Overall, Asia’s RMs are moderately satisfied (6.7 out of 10) with how brokers service their clients. But while a select few select insurance brokerage firms were singled out for their high and personal level of service and strength in follow-up, RMs are dissatisfied with brokers on a number of fronts.
Beyond all else, wealth planners and RMs want their brokers to provide further training and education. This finding supports an earlier poll run by Asian Private Banker, where RMs indicated that they require more detailed product knowledge in order to refer more clients for a life insurance policy.
For private banks, training and education (or the lack thereof) could have a significant impact on the business.
Indeed, 30% of respondents said that an RM’s education on insurance solutions is a key driver of life insurance business at a private banks – second only to a client’s own needs (36%) – while a further 28% indicated that a deficit in a client or RM’s understanding of insurance is likely to have a detrimental effect on business.
2. The evolving face of HNW insurance clients
Those HNWIs who are more likely seek out an insurance-related solution via a private bank tend to fall into the moderate-moderately conservative risk tolerance category, and while a client’s risk profile is, of course, specific to the individual and is driven by an amalgam of factors, there is (at least, theoretically) a positive correlation between risk aversion and age. This would suggest that those clients with significant life responsibilities (e.g. family, business) prone to purchase HNW life insurance.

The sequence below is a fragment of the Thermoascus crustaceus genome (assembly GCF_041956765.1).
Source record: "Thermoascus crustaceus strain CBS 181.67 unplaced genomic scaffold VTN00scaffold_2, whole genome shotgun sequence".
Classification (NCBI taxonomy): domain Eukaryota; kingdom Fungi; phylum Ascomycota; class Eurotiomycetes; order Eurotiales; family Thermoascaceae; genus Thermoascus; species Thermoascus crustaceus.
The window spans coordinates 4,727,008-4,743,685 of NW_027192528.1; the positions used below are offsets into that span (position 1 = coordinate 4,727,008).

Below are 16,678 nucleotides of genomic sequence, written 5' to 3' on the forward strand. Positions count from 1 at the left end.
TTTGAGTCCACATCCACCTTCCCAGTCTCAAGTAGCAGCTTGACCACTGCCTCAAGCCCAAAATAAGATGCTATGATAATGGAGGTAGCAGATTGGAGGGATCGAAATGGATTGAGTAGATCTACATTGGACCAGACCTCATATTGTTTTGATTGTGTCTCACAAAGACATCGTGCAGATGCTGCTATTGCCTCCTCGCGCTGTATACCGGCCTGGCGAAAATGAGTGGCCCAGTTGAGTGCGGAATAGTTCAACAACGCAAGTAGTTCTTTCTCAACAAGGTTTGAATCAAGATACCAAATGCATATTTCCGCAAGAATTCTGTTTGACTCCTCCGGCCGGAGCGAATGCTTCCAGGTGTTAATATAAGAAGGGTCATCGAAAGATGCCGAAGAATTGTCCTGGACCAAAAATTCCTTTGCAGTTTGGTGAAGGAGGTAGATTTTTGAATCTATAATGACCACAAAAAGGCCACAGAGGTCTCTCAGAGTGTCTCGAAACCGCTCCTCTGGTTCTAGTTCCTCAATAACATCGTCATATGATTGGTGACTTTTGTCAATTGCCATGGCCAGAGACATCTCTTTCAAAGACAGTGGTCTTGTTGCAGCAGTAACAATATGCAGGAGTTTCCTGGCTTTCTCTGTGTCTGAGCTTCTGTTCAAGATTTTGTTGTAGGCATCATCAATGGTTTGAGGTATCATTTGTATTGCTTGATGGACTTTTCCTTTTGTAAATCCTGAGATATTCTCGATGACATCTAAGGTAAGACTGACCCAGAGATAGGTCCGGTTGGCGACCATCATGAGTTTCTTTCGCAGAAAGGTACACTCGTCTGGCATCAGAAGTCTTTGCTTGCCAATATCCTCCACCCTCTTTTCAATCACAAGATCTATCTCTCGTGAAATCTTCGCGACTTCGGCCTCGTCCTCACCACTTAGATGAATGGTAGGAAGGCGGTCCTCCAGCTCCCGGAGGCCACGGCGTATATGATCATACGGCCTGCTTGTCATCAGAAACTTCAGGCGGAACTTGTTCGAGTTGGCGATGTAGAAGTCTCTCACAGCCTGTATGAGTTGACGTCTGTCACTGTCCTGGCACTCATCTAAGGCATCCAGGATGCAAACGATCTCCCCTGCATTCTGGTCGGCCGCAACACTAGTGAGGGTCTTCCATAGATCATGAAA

Little surprise then that RMs cite succession and inheritance planning as key trigger topics to encourage clients to consider taking on a life insurance. Similarly, respondents report that childbirth, succession and medical issues are the most potent trigger events.
Even so, private bankers report that the age breakdown of clients purchasing life insurance policies is trending downwards.
Currently, 80% of private banking clients that are referred for a HNW life insurance policy (primarily universal life) are aged from 30-60 years old and the majority (43%) are 30-50 years of age. And it’s this ‘younger’ segment that is expected to drive policy sales going forward.
Whereas most respondents (46%) expect HNW insurance (universal life) sales will remain stable among clients aged 50 and above, 31-50 year olds are “more likely” (40%) to purchase a policy today.
So what are the essential differences between traditional HNWIs and the so-called new generation in the wealth planning context?
Respondents point out that the traditional or older HNW segment remains focused on retirement and legacy planning and primarily relies on insurance as a protection mechanism.
The younger generation of HNWIs, while increasingly receptive to life insurance solutions, view insurance as a wealth creation tool and focus on liquidity and return. Results suggest that this new generation is also more likely to conduct its own due diligence on specific products and is particularly sensitive to pricing.
RM Nexus: HNW Insurance – Tue 18 Oct – Hong Kong – Register Now
Stay tuned for Part 2, to be published on 14 October 2016.
Next Tuesday afternoon, Asian Private Banker will host a series of panel conversations for senior RMs on how to successfully utilise and engage with an increasingly diverse universe of insurance products. Register here to network with your peers.